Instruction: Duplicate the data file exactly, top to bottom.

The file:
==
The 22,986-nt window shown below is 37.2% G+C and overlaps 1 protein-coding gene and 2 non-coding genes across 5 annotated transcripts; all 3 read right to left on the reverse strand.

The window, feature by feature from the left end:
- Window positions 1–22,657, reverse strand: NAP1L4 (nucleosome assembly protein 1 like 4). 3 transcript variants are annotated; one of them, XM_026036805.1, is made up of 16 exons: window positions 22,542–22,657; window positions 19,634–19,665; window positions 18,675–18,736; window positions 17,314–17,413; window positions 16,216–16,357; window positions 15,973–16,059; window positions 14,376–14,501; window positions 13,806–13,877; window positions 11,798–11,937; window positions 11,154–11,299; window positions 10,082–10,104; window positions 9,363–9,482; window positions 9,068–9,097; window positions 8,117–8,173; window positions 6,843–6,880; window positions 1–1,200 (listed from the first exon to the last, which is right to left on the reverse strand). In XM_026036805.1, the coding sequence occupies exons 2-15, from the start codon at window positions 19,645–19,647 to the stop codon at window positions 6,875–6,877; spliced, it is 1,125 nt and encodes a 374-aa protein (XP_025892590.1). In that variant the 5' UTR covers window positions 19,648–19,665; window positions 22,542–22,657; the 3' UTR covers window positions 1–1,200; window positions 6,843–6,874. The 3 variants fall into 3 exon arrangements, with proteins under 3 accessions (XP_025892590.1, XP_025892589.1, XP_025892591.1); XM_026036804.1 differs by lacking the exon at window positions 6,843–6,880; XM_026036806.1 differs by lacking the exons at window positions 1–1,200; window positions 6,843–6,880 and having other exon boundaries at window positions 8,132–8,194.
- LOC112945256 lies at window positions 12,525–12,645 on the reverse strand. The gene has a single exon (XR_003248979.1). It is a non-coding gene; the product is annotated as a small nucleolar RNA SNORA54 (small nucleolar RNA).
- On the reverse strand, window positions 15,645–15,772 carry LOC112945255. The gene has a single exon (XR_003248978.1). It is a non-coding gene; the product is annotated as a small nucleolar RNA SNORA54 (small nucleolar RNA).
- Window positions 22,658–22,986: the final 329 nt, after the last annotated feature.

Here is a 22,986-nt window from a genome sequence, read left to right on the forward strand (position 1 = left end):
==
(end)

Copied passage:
The 22,986-nt window shown below is 37.2% G+C and overlaps 1 protein-coding gene and 2 non-coding genes across 5 annotated transcripts; all 3 read right to left on the reverse strand.

The window, feature by feature from the left end:
- Window positions 1–22,657, reverse strand: NAP1L4 (nucleosome assembly protein 1 like 4). 3 transcript variants are annotated; one of them, XM_026036805.1, is made up of 16 exons: window positions 22,542–22,657; window positions 19,634–19,665; window positions 18,675–18,736; window positions 17,314–17,413; window positions 16,216–16,357; window positions 15,973–16,059; window positions 14,376–14,501; window positions 13,806–13,877; window positions 11,798–11,937; window positions 11,154–11,299; window positions 10,082–10,104; window positions 9,363–9,482; window positions 9,068–9,097; window positions 8,117–8,173; window positions 6,843–6,880; window positions 1–1,200 (listed from the first exon to the last, which is right to left on the reverse strand). In XM_026036805.1, the coding sequence occupies exons 2-15, from the start codon at window positions 19,645–19,647 to the stop codon at window positions 6,875–6,877; spliced, it is 1,125 nt and encodes a 374-aa protein (XP_025892590.1). In that variant the 5' UTR covers window positions 19,648–19,665; window positions 22,542–22,657; the 3' UTR covers window positions 1–1,200; window positions 6,843–6,874. The 3 variants fall into 3 exon arrangements, with proteins under 3 accessions (XP_025892590.1, XP_025892589.1, XP_025892591.1); XM_026036804.1 differs by lacking the exon at window positions 6,843–6,880; XM_026036806.1 differs by lacking the exons at window positions 1–1,200; window positions 6,843–6,880 and having other exon boundaries at window positions 8,132–8,194.
- LOC112945256 lies at window positions 12,525–12,645 on the reverse strand. The gene has a single exon (XR_003248979.1). It is a non-coding gene; the product is annotated as a small nucleolar RNA SNORA54 (small nucleolar RNA).
- On the reverse strand, window positions 15,645–15,772 carry LOC112945255. The gene has a single exon (XR_003248978.1). It is a non-coding gene; the product is annotated as a small nucleolar RNA SNORA54 (small nucleolar RNA).
- Window positions 22,658–22,986: the final 329 nt, after the last annotated feature.

Here is a 22,986-nt window from a genome sequence, read left to right on the forward strand (position 1 = left end):